Series: The Law of Moses #1
Published by Amy Harmon on November 27th 2014
Genres: Contemporary, Romance
Narrator: Tavia Gilbert, J.D. Jackson
If I tell you right up front, right in the beginning that I lost him, it will be easier for you to bear. You will know it’s coming, and it will hurt. But you’ll be able to prepare.
Someone found him in a laundry basket at the Quick Wash, wrapped in a towel, a few hours old and close to death. They called him Baby Moses when they shared his story on the ten o’clock news – the little baby left in a basket at a dingy Laundromat, born to a crack addict and expected to have all sorts of problems. I imagined the crack baby, Moses, having a giant crack that ran down his body, like he’d been broken at birth. I knew that wasn’t what the term meant, but the image stuck in my mind. Maybe the fact that he was broken drew me to him from the start.
It all happened before I was born, and by the time I met Moses and my mom told me all about him, the story was old news and nobody wanted anything to do with him. People love babies, even sick babies. Even crack babies. But babies grow up to be kids, and kids grow up to be teenagers. Nobody wants a messed up teenager.
And Moses was messed up. Moses was a law unto himself. But he was also strange and exotic and beautiful. To be with him would change my life in ways I could never have imagined. Maybe I should have stayed away. Maybe I should have listened. My mother warned me. Even Moses warned me. But I didn’t stay away.
And so begins a story of pain and promise, of heartache and healing, of life and death. A story of before and after, of new beginnings and never-endings. But most of all...a love story.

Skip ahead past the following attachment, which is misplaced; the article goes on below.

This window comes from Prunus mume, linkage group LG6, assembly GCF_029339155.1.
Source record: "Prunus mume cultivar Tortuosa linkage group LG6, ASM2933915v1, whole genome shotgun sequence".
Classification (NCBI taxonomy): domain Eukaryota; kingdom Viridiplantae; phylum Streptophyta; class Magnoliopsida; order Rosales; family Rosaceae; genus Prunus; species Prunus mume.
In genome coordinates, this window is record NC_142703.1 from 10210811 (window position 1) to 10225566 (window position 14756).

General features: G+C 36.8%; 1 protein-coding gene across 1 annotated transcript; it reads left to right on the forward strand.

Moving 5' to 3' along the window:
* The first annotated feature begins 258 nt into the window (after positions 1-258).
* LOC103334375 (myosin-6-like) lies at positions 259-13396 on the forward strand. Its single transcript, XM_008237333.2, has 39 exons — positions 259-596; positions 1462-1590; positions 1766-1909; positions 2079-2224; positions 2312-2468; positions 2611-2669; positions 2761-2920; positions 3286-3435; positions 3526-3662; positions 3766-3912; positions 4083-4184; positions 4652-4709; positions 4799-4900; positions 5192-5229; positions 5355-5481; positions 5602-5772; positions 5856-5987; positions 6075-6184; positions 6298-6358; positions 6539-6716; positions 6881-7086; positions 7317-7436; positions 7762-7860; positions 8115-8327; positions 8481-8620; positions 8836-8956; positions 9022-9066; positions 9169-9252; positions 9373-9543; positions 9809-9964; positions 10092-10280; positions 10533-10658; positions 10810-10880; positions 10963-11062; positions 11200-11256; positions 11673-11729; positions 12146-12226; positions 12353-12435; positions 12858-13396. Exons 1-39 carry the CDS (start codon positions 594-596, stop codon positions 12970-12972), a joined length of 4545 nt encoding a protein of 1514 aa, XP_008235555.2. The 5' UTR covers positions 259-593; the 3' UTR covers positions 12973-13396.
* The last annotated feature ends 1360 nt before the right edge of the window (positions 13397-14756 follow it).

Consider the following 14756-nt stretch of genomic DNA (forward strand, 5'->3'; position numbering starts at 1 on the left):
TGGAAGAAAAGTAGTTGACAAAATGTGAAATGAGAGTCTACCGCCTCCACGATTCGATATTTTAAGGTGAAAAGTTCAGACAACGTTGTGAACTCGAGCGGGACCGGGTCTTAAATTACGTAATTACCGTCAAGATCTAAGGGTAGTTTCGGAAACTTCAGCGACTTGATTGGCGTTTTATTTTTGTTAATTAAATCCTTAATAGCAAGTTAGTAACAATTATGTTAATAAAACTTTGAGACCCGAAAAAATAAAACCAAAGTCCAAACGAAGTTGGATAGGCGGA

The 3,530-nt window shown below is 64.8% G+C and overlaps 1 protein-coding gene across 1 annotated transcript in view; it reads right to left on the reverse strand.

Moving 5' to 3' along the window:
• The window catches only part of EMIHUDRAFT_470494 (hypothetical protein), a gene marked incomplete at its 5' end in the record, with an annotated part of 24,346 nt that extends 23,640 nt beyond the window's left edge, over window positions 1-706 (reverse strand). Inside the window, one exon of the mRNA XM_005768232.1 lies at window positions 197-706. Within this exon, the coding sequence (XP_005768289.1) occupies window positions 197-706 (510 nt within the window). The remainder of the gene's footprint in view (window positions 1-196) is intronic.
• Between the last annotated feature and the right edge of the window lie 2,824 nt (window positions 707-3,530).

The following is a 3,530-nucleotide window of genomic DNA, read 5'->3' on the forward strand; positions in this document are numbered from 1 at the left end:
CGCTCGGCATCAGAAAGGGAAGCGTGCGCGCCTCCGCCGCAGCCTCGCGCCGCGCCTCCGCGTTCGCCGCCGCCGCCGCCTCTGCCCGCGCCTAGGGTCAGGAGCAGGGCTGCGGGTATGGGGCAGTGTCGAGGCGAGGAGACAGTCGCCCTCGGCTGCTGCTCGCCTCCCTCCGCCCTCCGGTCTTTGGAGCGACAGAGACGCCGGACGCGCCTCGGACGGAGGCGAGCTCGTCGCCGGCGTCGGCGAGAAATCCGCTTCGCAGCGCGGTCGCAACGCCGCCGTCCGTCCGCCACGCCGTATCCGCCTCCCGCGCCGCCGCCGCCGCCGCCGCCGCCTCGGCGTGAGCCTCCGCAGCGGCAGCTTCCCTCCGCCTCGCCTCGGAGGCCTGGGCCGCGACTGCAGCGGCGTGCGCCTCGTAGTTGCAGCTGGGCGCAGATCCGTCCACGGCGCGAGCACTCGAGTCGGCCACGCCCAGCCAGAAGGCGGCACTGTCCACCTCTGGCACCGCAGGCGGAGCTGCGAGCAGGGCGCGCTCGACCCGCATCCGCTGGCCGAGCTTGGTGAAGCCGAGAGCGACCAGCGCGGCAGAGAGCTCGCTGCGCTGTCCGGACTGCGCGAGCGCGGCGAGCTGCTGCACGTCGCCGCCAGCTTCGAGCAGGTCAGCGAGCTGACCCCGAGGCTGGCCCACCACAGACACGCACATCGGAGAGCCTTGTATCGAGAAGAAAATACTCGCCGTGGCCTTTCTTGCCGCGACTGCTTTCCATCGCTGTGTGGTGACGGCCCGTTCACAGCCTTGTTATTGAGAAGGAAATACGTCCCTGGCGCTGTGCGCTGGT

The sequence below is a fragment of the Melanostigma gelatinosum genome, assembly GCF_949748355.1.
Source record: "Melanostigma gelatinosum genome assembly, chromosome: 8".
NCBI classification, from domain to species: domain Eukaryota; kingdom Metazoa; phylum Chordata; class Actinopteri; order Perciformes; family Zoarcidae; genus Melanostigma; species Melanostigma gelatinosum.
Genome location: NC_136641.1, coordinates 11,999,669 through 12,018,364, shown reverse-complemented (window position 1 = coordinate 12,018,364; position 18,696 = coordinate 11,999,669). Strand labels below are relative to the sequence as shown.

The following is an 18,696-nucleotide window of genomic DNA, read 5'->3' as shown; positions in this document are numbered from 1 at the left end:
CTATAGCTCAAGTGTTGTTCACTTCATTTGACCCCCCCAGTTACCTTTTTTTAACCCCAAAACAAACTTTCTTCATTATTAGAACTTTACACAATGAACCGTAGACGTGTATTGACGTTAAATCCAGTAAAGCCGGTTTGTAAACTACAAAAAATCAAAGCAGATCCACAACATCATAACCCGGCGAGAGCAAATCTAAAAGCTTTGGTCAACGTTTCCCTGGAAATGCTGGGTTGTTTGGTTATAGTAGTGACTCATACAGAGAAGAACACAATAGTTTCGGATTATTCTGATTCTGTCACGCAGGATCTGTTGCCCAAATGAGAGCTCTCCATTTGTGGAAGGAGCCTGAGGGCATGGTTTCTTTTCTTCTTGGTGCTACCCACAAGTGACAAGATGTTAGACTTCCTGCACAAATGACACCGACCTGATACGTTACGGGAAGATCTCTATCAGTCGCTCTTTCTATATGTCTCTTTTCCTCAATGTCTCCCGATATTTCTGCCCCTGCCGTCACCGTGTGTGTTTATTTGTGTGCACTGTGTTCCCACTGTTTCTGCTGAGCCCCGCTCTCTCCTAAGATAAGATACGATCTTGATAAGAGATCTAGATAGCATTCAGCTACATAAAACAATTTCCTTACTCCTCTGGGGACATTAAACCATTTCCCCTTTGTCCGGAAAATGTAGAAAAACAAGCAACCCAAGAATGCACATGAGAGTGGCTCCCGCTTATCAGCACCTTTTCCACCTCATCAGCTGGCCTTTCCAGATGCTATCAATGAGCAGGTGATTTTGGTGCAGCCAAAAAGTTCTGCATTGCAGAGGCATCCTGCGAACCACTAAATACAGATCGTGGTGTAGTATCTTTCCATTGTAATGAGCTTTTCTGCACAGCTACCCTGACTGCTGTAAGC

February’s Ultimate Reading Challenge 2018: Tear Jerkers
Welp. I was looking for a good tear jerker and The Law of Moses has a ton of 5-star reviews. Many have mentioned how heartbreaking it is. This is clearly a case of it-must-be-just-me. I’m probably emotionally stunted or my tear ducts may be extremely clogged because I didn’t come close to shedding a tear. There are parts that are quite sad, but I felt detached from the story for the most part. I think the fact that I listened to the audio book may be to blame, but I’ll get to that in a minute.
Moses pissed me off through at least the first half of the book. He is such a complete prick toward Georgia, and all the while she’s like, “You just insulted me and repeatedly told me to leave you alone, but I know deep down you love me.” I have no patience for heroines who act like doormats, but I wound up admiring Georgia’s resilience and big heart. I enjoyed the second half more than the first.
The story seems really s-l-o-w. It’s possible my opinion of the book may be distorted by the disappointing quality of the audio book. Tavia Gilbert’s vocal performance is phenomenal. She tells the story in an extremely authentic and effective way, which makes JD Jackson’s narration even more lacking in comparison. It just falls flat, and he takes such long pauses between sentences that I kept checking to make sure my app hadn’t quit. I finally decided that it’s just his style. In the end, I looked forward to Georgia’s chapters and tolerated Moses’s.
My recommendation for potential readers is to read the book rather than listening to the audio.
Want to join the #UltimateReadingChallenge? It’s not too late!